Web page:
Having reached the village they then moved out down the roads towards Roeux and Pelves.

The Dragoons made for the southern side of Monchy where they were immediately halted in front of Guémappe and were forced to dismount; becoming part of the small community with the tank — currently commanded by a private.

However, whilst the remaining Germans within Monchy were prepared to either flee or surrender, the moment the cavalrymen left the protection of the streets they came under protracted machine gun fire.

Shortly afterwards the commander of their Brigade: Br General Bulkeley-Johnson was killed (He is buried at Gouy en Artois).

A perpetual problem for the infantry was that entering a village entailed leaving open ground and getting into the comparative shelter of the ruins. Getting out of the village meant leaving by known exits and abandoning the shelter for open territory again. Invariably the enemy were ready and waiting for them.

The 37th Division Monument at Monchy le Preux

The 37th Division’s Monument

Although they had not been able to fulfil their original mission the arrival of the cavalry in Monchy was extremely timely as the infantry were exhausted after three hard days of fighting.

And so, the cavalry found themselves in charge of the village’s defence.

With the British now occupying the village the German artillery opened up on Monchy with a vengeance and a counter attack seemed to be in the offering.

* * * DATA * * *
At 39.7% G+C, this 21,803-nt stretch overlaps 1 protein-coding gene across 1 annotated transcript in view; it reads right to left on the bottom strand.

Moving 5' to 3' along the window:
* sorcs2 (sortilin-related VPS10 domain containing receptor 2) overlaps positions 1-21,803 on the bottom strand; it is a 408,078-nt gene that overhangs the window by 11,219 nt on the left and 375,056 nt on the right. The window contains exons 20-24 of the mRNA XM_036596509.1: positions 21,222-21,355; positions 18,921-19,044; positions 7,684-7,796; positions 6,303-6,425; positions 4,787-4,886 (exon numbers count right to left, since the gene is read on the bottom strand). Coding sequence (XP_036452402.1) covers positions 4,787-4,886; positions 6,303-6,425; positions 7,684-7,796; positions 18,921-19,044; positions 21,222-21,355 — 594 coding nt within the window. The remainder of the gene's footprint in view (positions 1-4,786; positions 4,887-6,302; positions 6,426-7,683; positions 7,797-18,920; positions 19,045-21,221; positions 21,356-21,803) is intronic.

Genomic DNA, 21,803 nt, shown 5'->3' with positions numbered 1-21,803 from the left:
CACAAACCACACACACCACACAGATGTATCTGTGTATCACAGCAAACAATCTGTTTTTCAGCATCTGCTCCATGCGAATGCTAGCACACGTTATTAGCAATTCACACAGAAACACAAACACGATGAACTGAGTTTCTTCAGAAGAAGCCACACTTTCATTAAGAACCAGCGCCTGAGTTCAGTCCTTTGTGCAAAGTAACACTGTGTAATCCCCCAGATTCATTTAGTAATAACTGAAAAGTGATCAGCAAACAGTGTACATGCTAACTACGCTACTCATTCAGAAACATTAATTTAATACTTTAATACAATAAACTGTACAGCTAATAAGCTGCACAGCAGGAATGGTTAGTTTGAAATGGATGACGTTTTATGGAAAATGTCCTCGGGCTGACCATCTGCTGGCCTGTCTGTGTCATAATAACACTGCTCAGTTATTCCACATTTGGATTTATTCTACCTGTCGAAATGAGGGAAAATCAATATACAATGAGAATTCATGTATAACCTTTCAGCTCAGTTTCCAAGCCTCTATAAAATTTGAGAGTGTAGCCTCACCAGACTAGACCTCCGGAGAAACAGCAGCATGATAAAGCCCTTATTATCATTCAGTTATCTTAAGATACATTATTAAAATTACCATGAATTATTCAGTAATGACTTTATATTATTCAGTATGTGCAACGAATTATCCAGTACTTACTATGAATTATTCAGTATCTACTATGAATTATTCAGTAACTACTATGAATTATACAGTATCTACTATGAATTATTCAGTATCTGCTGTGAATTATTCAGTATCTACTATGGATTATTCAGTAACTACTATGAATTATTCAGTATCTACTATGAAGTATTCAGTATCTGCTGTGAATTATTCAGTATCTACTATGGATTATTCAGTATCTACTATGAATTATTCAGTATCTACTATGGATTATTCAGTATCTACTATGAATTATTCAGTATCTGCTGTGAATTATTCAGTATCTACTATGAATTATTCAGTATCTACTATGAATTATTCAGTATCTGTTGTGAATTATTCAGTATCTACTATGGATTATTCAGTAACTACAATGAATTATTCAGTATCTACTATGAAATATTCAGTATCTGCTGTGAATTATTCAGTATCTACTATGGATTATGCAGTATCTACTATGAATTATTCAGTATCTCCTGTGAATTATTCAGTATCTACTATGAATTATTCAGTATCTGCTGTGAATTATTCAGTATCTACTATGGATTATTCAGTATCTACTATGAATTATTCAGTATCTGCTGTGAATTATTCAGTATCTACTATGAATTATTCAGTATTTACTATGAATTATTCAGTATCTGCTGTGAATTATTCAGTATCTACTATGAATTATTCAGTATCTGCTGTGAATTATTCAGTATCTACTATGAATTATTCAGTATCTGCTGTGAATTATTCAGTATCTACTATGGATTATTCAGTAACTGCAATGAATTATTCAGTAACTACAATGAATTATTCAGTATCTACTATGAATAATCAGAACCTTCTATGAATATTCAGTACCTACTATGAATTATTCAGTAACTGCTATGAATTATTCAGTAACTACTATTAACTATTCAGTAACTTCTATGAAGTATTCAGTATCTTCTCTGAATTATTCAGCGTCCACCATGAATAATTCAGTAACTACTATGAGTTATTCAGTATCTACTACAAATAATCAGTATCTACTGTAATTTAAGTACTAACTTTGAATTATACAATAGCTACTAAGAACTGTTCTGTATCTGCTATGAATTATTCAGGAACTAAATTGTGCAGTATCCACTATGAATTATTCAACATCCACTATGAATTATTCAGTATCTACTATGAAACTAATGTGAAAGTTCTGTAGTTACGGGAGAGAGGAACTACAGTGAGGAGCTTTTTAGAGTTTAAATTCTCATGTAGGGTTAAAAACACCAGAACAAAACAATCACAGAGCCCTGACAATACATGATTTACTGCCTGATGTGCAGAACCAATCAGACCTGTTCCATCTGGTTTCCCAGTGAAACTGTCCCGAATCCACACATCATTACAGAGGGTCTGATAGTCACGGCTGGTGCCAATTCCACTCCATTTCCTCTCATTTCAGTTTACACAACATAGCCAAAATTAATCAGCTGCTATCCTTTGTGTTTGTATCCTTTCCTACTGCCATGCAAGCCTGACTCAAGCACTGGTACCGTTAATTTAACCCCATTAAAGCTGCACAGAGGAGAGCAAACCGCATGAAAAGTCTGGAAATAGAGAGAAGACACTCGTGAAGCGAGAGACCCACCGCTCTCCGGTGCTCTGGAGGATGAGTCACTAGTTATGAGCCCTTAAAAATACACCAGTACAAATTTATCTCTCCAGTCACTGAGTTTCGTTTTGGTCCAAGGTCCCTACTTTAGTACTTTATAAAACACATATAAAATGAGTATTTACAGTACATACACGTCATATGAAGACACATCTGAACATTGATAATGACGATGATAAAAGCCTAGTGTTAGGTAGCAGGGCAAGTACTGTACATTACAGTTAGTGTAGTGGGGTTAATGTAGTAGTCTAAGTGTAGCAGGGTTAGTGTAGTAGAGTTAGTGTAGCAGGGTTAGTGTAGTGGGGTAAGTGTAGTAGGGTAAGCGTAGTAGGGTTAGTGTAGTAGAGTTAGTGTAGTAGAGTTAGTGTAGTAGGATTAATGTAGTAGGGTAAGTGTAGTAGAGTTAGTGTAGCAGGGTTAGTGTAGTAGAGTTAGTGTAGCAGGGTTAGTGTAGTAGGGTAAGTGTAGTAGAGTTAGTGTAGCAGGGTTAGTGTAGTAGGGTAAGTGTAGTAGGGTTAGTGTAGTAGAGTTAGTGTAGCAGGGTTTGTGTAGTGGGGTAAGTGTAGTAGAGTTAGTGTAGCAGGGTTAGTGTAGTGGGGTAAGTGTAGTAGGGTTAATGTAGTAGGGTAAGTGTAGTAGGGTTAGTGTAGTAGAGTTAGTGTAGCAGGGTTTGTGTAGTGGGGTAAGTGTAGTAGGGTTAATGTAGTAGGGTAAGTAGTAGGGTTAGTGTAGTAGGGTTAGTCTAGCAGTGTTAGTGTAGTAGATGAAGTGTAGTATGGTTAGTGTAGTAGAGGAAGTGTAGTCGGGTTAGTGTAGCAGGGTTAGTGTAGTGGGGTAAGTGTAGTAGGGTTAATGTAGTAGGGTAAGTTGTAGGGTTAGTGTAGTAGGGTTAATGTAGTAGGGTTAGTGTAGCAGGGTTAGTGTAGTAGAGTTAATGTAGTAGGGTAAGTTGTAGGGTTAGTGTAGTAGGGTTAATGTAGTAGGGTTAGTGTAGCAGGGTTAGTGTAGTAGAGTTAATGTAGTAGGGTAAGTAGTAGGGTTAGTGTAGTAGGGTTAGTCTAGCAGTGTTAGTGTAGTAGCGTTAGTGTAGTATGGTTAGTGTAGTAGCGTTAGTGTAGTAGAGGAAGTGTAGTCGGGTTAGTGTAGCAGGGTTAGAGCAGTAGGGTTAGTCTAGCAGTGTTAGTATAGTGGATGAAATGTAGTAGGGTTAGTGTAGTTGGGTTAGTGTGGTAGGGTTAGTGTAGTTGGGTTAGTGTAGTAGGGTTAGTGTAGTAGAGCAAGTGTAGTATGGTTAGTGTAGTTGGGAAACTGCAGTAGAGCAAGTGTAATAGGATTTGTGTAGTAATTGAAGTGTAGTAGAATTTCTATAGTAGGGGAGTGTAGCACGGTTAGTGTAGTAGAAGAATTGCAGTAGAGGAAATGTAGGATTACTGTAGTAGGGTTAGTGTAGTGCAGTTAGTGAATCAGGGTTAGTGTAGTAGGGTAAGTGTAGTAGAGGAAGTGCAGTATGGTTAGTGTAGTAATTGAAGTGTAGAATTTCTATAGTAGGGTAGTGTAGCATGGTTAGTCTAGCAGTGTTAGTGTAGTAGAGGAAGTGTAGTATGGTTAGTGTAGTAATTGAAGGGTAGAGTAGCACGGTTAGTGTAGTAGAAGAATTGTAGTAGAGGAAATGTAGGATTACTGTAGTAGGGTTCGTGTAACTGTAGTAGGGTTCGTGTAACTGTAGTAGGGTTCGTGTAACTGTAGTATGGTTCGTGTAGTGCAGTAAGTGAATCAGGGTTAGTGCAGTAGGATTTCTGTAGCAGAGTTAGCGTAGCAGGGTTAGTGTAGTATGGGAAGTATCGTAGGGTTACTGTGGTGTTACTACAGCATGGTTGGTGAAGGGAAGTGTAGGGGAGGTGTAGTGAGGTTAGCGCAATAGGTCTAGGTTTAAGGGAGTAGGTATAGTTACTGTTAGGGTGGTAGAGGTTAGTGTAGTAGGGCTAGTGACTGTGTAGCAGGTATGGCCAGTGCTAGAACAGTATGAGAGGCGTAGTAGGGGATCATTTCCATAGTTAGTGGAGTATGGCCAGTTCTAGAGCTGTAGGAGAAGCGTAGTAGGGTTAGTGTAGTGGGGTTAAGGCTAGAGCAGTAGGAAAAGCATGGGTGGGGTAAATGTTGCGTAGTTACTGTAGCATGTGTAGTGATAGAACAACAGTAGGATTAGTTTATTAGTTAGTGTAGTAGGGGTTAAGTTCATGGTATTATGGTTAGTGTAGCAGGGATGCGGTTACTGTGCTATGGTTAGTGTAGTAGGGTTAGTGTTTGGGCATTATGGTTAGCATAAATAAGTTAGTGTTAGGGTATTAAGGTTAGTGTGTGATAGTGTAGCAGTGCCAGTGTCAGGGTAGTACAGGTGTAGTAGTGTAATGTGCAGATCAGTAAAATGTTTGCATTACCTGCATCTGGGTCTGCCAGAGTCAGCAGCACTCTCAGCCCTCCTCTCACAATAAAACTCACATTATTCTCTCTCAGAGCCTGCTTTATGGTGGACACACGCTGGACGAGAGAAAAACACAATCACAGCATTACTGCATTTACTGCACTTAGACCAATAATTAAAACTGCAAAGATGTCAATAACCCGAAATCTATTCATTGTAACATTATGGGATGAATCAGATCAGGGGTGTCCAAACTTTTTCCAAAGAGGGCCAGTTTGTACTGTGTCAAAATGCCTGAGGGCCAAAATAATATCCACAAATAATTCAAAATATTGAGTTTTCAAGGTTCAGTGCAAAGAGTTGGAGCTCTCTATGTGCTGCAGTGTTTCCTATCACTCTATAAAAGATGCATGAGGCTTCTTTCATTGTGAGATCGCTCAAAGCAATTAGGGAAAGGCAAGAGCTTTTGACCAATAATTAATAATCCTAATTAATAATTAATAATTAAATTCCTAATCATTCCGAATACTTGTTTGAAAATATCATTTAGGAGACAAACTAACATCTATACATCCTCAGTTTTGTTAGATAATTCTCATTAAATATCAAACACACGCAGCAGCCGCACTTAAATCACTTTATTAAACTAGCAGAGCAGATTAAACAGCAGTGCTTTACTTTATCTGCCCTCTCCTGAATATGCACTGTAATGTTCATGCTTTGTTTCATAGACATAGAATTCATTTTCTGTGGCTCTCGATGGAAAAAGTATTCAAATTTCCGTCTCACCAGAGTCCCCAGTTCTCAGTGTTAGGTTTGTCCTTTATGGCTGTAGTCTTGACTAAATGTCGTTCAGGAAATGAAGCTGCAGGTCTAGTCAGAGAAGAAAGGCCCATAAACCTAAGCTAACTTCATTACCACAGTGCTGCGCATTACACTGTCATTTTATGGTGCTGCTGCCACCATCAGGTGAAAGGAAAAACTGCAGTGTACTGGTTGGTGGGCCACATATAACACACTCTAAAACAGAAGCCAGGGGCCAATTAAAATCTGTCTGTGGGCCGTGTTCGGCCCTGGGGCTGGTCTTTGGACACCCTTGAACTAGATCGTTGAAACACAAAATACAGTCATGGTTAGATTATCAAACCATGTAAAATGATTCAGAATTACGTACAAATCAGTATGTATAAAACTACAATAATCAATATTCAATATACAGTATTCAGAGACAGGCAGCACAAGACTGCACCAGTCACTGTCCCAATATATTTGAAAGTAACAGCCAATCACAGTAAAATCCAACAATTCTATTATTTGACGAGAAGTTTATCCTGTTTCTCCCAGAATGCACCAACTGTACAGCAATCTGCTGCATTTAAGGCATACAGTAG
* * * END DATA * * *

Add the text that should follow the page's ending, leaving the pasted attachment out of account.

At 1030 hours the 63rd Brigade were ordered to pass through Monchy and secure the hill beyond but like the cavalry found that it was impossible to get out of the confines of the village. They did however help strengthen the line.

Although Germans seemed to be massing in front of the village nothing came of it though two counter attacks were launched against the positions at La Bergère — both of which failed.

On the left of Monchy the 15th Division struggled to advance on Pelves and found themselves pushed towards Monchy which they helped capture.

Pelves though remained beyond their reach and when the Division was relieved by the 17th Division later that day the new arrivals didn’t like the disorganised and non-continuous front line that they were inheriting.

The 17th Division finally decided to occupy a position along the Monchy-Fampoux Road which meant that they gave up ground that had been won at great cost the day before. The village of Monchy le Preux, which only a few days before, had been almost undamaged now lay ruined beneath a covering of new fallen snow.

On the 14th the Newfoundland Regiment would take part in an attack from Monchy in an effort to push the line further towards Cambrai. The attack, by the 29th Division, was beaten off with severe casualties. The Newfoundland Regiment’s caribou memorial sits on a bunker at the top of the village. Immediately behind it is a memorial plaque to the Essex Yeomanry and Infanrty who also played such a major part in the battles for the village

Within a hundred metres on the western approach to the village is the monument to the men of the 37th Division.